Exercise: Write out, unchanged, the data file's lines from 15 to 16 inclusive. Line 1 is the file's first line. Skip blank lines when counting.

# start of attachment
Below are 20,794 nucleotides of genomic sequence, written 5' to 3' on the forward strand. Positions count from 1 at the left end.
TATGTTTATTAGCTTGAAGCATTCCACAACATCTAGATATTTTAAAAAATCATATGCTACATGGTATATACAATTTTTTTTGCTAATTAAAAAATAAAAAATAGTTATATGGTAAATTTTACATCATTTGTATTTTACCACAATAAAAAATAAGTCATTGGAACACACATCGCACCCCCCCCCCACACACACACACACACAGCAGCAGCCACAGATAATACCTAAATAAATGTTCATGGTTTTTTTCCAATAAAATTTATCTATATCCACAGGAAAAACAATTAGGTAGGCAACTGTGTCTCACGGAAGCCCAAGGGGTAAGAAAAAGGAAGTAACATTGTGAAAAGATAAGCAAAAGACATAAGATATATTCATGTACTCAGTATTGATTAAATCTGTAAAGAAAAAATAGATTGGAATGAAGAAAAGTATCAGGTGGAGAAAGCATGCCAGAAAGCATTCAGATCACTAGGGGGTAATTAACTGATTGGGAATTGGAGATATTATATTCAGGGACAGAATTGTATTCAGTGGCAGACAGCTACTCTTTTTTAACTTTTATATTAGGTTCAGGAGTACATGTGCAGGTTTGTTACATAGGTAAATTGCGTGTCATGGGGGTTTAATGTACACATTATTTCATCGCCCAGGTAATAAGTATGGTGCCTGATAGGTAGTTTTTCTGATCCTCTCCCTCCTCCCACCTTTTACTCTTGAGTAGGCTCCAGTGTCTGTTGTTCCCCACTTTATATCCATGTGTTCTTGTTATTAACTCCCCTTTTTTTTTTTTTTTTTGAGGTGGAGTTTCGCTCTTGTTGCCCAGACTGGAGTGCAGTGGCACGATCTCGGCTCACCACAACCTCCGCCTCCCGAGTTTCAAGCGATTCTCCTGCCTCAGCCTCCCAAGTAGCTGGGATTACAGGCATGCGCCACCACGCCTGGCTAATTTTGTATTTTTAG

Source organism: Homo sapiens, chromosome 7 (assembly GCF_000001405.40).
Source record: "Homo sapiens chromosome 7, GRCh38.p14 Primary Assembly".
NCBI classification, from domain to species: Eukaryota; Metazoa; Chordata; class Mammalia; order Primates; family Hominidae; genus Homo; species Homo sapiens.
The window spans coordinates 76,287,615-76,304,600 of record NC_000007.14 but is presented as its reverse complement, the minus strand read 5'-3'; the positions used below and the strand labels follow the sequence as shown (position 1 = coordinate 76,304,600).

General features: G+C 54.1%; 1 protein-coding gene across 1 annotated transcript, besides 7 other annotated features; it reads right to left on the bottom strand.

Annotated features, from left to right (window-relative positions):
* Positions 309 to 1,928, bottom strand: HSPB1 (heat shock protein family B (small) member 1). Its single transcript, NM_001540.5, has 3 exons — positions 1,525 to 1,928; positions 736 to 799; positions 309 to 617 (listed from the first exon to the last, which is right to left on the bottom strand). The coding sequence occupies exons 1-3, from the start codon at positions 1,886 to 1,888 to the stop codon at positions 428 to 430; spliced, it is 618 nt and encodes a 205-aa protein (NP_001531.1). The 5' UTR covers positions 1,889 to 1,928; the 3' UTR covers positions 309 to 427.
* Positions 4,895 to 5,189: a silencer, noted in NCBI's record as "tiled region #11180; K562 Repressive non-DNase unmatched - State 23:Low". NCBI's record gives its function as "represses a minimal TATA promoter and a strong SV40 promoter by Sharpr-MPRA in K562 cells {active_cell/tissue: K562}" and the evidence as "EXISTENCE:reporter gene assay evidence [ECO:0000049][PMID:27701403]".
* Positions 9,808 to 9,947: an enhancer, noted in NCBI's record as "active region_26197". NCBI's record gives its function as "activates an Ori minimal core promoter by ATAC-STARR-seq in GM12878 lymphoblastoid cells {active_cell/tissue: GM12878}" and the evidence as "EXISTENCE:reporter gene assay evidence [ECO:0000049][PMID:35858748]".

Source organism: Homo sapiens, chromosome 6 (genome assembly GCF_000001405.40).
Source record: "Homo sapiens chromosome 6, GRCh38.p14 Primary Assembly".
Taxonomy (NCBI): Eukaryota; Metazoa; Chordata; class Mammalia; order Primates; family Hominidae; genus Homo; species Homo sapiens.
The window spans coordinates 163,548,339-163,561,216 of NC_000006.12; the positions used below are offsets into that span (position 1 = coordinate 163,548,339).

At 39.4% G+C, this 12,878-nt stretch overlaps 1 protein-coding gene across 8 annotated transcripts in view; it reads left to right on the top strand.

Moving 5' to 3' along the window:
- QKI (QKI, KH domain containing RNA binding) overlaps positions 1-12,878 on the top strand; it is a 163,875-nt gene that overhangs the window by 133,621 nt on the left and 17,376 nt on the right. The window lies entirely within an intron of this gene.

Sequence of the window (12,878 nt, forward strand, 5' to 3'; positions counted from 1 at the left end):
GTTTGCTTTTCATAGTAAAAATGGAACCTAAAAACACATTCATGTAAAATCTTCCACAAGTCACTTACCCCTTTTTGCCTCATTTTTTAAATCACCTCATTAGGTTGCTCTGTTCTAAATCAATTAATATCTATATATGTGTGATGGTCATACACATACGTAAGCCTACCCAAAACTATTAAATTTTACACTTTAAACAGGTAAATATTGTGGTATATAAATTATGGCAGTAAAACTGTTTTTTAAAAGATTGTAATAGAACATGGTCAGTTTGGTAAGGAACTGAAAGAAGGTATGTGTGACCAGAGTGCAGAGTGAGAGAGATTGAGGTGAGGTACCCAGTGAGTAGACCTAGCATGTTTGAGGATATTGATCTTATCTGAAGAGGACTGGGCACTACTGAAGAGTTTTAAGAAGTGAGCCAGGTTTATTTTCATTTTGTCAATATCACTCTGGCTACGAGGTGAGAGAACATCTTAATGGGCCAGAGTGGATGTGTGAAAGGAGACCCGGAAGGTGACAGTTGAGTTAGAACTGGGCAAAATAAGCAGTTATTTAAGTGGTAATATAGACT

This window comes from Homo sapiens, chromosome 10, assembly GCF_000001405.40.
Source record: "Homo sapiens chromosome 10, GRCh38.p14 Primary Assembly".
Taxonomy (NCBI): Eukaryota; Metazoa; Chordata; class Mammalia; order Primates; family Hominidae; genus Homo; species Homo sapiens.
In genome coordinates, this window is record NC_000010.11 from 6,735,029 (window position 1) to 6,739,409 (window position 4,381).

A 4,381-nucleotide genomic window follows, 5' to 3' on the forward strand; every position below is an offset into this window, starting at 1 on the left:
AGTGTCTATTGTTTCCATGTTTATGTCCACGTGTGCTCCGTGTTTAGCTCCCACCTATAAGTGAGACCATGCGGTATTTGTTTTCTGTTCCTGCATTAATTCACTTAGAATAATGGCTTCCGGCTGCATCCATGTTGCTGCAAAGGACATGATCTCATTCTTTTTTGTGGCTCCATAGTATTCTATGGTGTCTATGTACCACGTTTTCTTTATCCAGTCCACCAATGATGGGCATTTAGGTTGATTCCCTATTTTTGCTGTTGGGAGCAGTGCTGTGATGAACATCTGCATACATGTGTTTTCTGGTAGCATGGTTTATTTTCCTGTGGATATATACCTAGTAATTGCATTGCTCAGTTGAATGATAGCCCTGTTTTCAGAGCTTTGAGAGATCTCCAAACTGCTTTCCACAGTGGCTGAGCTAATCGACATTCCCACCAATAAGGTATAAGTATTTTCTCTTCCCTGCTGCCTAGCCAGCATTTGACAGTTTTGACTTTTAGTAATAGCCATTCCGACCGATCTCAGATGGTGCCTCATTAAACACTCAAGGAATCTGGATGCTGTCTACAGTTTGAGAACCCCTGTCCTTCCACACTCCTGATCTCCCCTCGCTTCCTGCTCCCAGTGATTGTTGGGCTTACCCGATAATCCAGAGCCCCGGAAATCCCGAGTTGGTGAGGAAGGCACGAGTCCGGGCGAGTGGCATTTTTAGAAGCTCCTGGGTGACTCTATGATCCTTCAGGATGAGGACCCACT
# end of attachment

The window spans coordinates 163,548,339-163,561,216 of NC_000006.12; the positions used below are offsets into that span (position 1 = coordinate 163,548,339).

At 39.4% G+C, this 12,878-nt stretch overlaps 1 protein-coding gene across 8 annotated transcripts in view; it reads left to right on the top strand.